Years before the crisis, the International Monetary Fund had warned of risks hidden in Germanys public banking system. Unfortunately, these warnings were ignored.
Proponents of public banking might point to the Bank of North Dakota, currently the only state-run and state-owned American bank. The Bank of North Dakota is generally a well-run institution. It is also a massive subsidy to the fossil fuel industry.
One need only look at its annual reports to see that much of its below-market lending has been to the fossil fuel industry. This is typical of government-owned banks, which tend to subsidize the powerful and connected. Additionally, much of the bank's credit risk is ultimately shifted to the federal government, particularly through its federally guaranteed student loans.
Another issue is that the vast majority of funding for the Bank of North Dakota comes from the state's deposits, much of which is generated from tax and fee revenue. The bank is able to offer below-market rate loans to borrowers because it pays the state less interest on its deposits.
This is essentially a hidden subsidy. Had North Dakota kept its deposits with private banks, it would have received more interest on its deposits. The setup therefore functions as a transfer from taxpayers to borrowers. Rarely is such a lack of transparency in the interests of the general public.
Academic research confirms the undesirability of government-owned banks. The most comprehensive study, from economists at Harvard University, finds that higher government ownership of banks is associated with slower subsequent development of the financial system, lower economic growth, and, in particular, lower growth of productivity. Keep in mind that productivity ultimately drives wage growth. This research has been extended in a recent paper that finds that political interference in bank lending decisions generally results in worse economic outcomes.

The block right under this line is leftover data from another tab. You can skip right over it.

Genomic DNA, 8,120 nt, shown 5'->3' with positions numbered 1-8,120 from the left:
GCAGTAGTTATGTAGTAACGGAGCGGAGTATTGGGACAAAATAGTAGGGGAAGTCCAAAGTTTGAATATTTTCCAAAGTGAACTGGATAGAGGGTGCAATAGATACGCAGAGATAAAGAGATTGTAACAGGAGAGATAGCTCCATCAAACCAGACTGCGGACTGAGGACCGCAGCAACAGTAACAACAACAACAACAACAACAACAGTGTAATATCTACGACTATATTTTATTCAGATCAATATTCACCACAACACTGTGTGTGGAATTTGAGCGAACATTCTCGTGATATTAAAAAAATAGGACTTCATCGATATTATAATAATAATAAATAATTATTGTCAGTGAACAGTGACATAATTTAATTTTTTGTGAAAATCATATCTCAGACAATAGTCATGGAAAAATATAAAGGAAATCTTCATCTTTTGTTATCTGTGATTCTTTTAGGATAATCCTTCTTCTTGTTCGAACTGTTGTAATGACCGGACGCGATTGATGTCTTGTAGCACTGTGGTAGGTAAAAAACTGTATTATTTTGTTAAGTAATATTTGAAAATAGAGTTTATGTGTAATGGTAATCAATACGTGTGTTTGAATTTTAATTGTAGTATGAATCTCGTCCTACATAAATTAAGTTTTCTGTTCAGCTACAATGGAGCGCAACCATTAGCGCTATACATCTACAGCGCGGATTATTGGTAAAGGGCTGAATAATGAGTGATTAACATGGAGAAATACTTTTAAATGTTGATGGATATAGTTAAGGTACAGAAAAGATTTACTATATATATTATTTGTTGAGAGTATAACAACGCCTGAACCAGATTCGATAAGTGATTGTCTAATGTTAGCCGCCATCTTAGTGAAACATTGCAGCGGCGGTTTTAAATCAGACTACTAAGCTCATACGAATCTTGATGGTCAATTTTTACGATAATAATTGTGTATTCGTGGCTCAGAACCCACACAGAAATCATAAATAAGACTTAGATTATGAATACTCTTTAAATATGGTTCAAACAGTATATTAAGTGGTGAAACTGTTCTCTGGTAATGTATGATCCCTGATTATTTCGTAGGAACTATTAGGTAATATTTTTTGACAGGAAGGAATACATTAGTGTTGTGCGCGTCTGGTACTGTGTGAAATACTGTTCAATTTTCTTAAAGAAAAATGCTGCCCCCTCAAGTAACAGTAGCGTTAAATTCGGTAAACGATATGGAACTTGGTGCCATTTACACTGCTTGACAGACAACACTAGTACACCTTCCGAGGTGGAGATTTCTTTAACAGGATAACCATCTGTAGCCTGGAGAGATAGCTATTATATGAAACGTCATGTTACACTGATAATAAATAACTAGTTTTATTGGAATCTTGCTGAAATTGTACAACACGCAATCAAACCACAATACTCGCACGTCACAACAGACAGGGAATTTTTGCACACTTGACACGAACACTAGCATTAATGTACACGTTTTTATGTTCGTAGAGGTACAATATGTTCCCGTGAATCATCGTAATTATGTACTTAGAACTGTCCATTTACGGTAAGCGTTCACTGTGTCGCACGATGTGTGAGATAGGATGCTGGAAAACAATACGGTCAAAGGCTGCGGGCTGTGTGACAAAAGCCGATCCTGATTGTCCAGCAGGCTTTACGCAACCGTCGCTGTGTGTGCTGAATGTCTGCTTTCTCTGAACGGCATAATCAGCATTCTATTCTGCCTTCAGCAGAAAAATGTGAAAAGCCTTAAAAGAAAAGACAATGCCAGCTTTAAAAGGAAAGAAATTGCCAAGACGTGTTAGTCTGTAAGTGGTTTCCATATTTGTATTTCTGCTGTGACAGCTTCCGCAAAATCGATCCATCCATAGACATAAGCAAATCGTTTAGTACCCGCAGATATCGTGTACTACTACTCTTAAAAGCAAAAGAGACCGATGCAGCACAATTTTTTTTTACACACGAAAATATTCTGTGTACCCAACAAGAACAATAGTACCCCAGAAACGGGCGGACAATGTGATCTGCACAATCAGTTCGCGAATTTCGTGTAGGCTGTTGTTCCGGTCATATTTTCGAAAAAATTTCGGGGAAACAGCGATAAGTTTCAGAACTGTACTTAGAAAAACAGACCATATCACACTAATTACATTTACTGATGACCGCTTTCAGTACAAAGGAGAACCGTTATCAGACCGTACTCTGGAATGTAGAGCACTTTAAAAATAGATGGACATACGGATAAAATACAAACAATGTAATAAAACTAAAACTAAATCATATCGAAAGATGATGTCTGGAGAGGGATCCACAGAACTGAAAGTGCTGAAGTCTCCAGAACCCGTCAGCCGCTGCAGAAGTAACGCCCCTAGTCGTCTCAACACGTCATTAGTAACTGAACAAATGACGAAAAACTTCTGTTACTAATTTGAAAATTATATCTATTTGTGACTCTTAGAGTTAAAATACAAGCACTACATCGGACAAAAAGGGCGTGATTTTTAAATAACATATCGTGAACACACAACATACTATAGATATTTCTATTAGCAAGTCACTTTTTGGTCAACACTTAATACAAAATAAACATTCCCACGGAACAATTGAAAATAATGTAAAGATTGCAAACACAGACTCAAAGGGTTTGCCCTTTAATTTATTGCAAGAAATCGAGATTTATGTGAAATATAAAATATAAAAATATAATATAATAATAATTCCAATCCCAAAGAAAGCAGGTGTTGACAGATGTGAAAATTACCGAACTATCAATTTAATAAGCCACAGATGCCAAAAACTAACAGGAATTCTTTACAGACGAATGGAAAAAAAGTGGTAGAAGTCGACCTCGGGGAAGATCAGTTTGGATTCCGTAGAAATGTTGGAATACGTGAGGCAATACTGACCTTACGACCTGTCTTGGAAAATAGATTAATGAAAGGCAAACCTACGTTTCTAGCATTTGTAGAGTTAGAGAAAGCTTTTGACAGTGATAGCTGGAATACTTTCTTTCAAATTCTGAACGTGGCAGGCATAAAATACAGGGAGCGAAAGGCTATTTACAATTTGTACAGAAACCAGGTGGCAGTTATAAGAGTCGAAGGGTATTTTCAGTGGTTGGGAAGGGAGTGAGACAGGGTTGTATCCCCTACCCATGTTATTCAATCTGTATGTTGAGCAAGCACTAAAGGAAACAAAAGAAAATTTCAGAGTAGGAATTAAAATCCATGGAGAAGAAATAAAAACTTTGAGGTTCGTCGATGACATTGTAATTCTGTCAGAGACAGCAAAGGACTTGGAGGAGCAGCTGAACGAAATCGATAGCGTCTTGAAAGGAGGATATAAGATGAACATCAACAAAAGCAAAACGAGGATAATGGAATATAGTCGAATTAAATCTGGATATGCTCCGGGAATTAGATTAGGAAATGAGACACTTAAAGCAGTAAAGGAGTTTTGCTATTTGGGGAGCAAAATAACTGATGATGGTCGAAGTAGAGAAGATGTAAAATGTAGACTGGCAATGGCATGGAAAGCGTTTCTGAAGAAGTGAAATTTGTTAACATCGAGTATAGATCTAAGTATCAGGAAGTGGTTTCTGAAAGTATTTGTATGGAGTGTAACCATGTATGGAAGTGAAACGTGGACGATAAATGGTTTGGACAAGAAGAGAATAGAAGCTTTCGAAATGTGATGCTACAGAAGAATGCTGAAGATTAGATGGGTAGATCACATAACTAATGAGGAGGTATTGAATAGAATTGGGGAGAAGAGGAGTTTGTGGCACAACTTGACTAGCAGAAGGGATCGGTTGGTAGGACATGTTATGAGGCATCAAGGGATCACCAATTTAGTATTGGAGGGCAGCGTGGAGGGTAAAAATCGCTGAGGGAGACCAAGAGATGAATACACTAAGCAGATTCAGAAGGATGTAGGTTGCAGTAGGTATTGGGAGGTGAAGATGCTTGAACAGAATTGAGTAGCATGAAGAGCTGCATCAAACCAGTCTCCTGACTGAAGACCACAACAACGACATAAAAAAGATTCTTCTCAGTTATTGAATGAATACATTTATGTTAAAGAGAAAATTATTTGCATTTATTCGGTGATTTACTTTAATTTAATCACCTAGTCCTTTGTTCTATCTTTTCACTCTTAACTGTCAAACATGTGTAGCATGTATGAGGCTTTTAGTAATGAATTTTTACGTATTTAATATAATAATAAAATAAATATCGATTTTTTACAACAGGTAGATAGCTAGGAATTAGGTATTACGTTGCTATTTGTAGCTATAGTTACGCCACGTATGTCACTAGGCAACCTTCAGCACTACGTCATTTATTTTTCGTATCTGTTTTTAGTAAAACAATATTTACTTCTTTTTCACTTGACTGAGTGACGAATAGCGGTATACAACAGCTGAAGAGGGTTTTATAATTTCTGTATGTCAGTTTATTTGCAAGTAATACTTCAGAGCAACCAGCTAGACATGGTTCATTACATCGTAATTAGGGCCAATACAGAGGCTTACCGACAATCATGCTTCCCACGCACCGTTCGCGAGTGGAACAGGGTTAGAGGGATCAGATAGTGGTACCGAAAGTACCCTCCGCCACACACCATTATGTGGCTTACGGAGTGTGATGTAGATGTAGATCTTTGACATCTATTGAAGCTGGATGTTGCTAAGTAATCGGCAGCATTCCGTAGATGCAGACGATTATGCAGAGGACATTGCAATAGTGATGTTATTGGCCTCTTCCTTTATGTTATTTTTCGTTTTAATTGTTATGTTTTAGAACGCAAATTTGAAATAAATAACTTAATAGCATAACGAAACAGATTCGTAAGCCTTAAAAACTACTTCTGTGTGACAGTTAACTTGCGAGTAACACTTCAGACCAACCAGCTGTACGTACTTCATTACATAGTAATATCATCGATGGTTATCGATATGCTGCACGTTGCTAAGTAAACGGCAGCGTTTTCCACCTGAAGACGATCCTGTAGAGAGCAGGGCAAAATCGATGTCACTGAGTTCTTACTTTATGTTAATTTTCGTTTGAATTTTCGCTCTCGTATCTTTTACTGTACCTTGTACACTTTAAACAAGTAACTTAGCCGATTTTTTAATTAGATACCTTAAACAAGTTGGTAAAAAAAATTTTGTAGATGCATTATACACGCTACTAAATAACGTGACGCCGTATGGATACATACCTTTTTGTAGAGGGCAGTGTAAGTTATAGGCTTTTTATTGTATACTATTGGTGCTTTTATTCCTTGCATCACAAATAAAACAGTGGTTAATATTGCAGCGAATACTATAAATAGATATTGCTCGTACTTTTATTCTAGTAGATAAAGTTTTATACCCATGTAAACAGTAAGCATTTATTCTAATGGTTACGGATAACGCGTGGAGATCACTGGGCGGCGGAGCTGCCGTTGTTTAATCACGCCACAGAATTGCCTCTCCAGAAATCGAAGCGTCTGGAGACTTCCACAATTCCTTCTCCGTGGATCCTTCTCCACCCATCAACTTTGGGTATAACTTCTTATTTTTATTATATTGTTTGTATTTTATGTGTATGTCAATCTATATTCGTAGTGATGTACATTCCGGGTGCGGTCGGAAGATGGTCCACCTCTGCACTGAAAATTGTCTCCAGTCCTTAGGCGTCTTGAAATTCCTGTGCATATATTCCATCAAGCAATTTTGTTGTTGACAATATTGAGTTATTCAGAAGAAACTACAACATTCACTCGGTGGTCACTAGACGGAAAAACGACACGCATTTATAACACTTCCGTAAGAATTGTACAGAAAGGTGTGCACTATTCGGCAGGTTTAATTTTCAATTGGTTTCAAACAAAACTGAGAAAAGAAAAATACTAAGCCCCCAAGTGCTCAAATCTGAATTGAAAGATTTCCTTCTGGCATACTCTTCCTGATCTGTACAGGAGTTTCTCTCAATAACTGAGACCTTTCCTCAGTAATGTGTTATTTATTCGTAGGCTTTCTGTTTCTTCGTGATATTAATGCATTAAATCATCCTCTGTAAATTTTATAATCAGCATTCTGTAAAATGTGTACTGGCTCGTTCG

When the government owns the banks, lending decisions become increasingly driven by politics rather than economics. Resources flow to those with influence. Government-owned banks also tend to under-price risk in order to appeal to voters. If there is one lesson we should take away from the recent crisis, it is that when you intentionally under-price risk, bad things happen.
Public anger at Wall Street is well founded. But Americans have plenty of options beyond Wall Street. If they want a small, community-based institution, there are over 2,000 depositories in the U.S. that are under $100 million in assets, and another 4,000 under $1 billion in assets. Thats not to mention the growing number of alternative financial services options like peer-to-peer lending and crowdfunding.
Borrowers and savers have lots to choose from with the emphasis on choice. Theres no good reason to force these institutions to compete with a subsidized, state-owned political bank.
Mark Calabria is the director of financial regulation studies at the Cato Institute. Follow him on Twitter @MarkCalabria.